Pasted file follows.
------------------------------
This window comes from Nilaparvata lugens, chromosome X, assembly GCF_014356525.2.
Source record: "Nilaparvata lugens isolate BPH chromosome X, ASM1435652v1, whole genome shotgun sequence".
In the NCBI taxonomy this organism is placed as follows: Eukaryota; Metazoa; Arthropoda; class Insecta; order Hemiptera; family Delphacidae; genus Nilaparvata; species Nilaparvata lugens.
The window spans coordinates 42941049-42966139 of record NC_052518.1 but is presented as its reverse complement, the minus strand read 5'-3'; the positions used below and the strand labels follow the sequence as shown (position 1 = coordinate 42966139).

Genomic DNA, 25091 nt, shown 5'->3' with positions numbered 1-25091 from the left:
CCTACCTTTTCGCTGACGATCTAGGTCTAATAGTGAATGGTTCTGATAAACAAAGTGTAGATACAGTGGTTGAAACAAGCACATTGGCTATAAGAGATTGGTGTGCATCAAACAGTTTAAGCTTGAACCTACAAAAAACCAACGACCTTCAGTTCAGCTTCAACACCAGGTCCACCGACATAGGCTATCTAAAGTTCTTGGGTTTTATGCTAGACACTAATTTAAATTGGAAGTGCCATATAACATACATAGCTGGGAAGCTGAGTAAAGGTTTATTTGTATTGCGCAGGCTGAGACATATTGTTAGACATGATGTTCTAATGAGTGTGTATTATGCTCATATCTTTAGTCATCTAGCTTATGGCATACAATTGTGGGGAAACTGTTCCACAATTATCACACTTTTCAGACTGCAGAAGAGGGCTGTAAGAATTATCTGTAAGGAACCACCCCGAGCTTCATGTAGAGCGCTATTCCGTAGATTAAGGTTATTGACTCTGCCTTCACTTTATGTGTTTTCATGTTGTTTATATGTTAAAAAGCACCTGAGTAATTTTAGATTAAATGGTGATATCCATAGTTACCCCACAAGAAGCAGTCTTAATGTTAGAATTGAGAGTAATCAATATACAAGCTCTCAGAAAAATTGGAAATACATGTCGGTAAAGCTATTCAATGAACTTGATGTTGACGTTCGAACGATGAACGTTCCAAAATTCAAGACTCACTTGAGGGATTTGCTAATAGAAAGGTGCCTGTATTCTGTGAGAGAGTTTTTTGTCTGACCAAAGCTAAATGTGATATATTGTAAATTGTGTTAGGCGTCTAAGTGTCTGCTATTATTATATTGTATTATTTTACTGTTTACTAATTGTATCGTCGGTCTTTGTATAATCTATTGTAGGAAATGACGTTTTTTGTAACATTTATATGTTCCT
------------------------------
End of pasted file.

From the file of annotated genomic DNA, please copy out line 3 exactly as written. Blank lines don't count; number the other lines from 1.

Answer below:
In the NCBI taxonomy this organism is placed as follows: Eukaryota; Metazoa; Arthropoda; class Insecta; order Hemiptera; family Delphacidae; genus Nilaparvata; species Nilaparvata lugens.